Click here to see a slideshow of the Top 10 Most Valuable CEOs
Click here to see a full list of companies and their respective rankings
Click here to read Editor-in-Chief JP Donlon’s editor’s note about this year’s top CEOs
Click here to see the methodology behind the ranking
A Look at Some of the Best and Worst Companies
Every year, we profile companies in the top and bottom ranks that we haven’t written about previously to provide a fresh set of management insights. A few notes:
- The write-ups reflect company events and performance up until June 30, 2011. Therefore, incidents such as Steve Jobs stepping down as Apple’s CEO and News Corp.’s hacking scandal were not included.
- There’s always the question of whether a CEO who produces blockbuster results is good or just lucky. The three profiled wealth creators are good, without question. And they all seemed to have a secret sauce¬—what we’ll call a prosperity design: highly specific and thought-through ways that they harnessed to create uncommon success. For the wealth destroyers, the plan seemed mainly to be, “Let’s buy another company.”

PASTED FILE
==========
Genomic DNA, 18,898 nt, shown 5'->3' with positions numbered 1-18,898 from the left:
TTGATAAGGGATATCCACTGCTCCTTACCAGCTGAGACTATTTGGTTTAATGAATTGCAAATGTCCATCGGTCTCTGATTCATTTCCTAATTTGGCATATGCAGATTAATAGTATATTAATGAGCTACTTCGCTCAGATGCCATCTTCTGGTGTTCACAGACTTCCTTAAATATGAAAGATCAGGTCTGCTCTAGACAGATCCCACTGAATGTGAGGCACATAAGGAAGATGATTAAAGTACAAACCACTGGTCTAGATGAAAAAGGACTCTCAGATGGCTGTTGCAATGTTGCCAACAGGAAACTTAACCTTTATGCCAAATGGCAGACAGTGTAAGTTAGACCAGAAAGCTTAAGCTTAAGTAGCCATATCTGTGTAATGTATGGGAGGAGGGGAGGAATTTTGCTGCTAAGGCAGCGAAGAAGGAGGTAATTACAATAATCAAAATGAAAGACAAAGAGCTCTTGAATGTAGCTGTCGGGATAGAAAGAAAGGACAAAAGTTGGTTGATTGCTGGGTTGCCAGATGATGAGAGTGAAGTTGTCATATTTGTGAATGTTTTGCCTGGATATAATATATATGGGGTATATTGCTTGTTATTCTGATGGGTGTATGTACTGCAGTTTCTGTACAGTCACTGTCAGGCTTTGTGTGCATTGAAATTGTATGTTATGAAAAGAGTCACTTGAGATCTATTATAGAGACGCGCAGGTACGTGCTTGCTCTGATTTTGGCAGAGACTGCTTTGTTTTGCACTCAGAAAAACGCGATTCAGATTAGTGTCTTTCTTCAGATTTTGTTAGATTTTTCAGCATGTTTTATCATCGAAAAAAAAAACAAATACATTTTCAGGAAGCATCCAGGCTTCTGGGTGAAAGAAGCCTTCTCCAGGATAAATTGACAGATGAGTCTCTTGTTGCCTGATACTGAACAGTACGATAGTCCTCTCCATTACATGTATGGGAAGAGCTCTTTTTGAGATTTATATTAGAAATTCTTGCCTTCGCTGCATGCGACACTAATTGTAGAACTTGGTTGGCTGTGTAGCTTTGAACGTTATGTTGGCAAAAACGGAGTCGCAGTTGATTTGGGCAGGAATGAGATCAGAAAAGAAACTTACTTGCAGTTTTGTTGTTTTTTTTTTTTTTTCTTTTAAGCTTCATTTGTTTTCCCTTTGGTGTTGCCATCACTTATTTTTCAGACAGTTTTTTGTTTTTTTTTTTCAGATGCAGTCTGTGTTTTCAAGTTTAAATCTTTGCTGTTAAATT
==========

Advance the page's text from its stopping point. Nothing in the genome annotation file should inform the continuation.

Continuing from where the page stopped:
Three Top Wealth Creators…
|It’s unavoidable. Despite the “dependence-on-Steve-Jobs” risk element in our scoring methodology, Apple still blew the doors off in terms of wealth creation. And there is a lot to admire—in the main, intent and ability. Apple is all about creating “hit records”—blockbuster products and services, on purpose. They want to. They’re serious. They’re good at it. Because they’ve built the ability to create hit records, from perceiving nascent/obvious-in-retrospect market needs through designing and delivering products and services matched to those needs, and that excite. They have, well, flair. Apple’s success is built on design: of their offerings, of the businesses they’re in (the iTunes and app-store ecosystems) and of the way they shape, hone and control the offerings that get out the door—thus managing their brand. There’s little question that Steve Jobs is a unique talent. And one of the ways in which he’s applied that talent is creating an organization design that may well be able to replicate Apple’s performance to date even now that he’s no longer at its creative heart, or wooing its fans.|